If that were the mantra -- basic knowledge but with appropriate scientifically justified caveats -- would nurses be less likely to rush into an isolation chamber with no protective coverings for their shoes, knowing those shoes might track environmental virus and that in removing those shoes later the nurses might be become infected?
Would sheriff's deputies be less likely to rush unprotected into the apartment of a known Ebola victim? Would a nurse who knew she might be infected be less likely to get on an airplane when she was already feeling sick?
Why would we continue to promulgate an abbreviated version of knowledge about transmission when the full version is right in front of us? Why do we prefer a version that minimizes even what is known and ignores what is not known?
Obviously the minimized version feels better. It sounds safer, less dangerous. How is that working out for us so far?
Some commenters below continue to assert there is no science to support transmission from surfaces. please see these two articles. Look for references to "fomites," science talk for surfaces.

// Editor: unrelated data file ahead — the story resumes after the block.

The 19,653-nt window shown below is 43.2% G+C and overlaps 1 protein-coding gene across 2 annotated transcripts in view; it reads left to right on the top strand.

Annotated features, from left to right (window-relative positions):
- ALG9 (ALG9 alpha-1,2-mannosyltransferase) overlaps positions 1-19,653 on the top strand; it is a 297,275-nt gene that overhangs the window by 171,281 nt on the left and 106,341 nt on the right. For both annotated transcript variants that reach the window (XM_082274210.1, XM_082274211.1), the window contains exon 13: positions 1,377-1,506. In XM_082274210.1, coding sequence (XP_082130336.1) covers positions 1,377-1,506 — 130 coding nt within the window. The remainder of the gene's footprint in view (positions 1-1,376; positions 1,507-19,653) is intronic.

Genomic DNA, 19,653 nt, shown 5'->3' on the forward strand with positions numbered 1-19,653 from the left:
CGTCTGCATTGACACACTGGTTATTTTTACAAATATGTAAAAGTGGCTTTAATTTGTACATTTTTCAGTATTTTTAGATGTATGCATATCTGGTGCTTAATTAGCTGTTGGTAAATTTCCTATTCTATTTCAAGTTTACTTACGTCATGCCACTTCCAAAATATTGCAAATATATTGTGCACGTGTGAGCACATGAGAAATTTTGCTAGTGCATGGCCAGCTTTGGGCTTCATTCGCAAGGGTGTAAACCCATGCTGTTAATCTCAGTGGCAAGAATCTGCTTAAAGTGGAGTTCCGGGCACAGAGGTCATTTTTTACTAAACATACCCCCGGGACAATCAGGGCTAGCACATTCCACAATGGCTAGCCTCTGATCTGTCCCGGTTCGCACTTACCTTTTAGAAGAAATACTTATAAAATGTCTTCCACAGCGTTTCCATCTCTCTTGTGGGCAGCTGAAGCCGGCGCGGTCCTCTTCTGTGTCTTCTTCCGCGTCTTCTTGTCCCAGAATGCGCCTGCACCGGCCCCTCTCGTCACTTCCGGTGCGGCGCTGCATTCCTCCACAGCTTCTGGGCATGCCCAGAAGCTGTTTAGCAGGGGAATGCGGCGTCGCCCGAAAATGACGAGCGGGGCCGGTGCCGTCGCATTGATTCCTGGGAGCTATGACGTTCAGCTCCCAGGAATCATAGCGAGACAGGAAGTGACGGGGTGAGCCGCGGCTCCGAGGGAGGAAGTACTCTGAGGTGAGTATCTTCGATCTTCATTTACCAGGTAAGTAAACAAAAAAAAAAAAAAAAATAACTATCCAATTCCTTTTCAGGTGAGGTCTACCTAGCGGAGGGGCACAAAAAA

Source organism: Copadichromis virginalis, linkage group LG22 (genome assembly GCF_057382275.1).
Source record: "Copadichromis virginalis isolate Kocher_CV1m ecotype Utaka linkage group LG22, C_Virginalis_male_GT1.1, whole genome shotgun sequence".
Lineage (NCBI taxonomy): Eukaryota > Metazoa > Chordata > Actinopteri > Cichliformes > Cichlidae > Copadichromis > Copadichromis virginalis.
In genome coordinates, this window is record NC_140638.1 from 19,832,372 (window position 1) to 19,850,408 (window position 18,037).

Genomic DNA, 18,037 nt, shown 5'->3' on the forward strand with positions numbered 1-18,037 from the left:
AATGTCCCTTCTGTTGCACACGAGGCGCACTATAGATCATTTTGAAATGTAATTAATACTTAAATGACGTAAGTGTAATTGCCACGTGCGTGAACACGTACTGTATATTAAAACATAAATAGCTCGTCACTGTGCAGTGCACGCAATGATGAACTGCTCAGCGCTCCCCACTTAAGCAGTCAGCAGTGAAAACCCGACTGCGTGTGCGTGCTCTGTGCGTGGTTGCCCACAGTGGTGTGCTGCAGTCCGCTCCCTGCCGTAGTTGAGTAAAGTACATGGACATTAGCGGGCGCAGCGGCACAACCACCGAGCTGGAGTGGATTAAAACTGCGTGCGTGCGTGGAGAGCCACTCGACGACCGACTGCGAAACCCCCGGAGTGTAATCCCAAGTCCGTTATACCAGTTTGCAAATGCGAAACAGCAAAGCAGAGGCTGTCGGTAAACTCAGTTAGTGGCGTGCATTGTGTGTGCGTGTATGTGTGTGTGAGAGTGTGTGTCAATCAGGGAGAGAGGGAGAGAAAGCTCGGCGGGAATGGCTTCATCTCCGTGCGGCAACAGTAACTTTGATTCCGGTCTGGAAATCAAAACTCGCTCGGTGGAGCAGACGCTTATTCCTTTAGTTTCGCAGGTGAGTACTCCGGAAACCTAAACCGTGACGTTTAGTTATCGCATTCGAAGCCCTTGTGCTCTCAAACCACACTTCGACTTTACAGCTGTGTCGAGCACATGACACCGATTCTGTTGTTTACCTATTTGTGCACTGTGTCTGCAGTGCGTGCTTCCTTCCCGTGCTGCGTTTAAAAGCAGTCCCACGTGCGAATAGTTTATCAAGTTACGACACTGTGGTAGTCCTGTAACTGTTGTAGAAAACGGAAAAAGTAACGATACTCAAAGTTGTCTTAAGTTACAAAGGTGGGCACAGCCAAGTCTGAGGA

I couldn't get the highlighting out of the first article, and it may actually blank out the important parts on your version of Scribd. If so, an early paragraph says:
"However, the source of infection remained unknown for 12 case-patients, which led to the suspicion that the virus was transmitted by airborne particles or fomites."
A concluding paragraph states:
"In fact one person in whom the disease developed was probably infected by contact with heavily infected fomites (patient 7) and many persons who had had a simple physical contact with a sick person did not become infected."
Keep the Dallas Observer Free... Since we started the Dallas Observer, it has been defined as the free, independent voice of Dallas, and we would like to keep it that way. Offering our readers free access to incisive coverage of local news, food and culture. Producing stories on everything from political scandals to the hottest new bands, with gutsy reporting, stylish writing, and staffers who've won everything from the Society of Professional Journalists' Sigma Delta Chi feature-writing award to the Casey Medal for Meritorious Journalism. But with local journalism's existence under siege and advertising revenue setbacks having a larger impact, it is important now more than ever for us to rally support behind funding our local journalism. You can help by participating in our "I Support" membership program, allowing us to keep covering Dallas with no paywalls.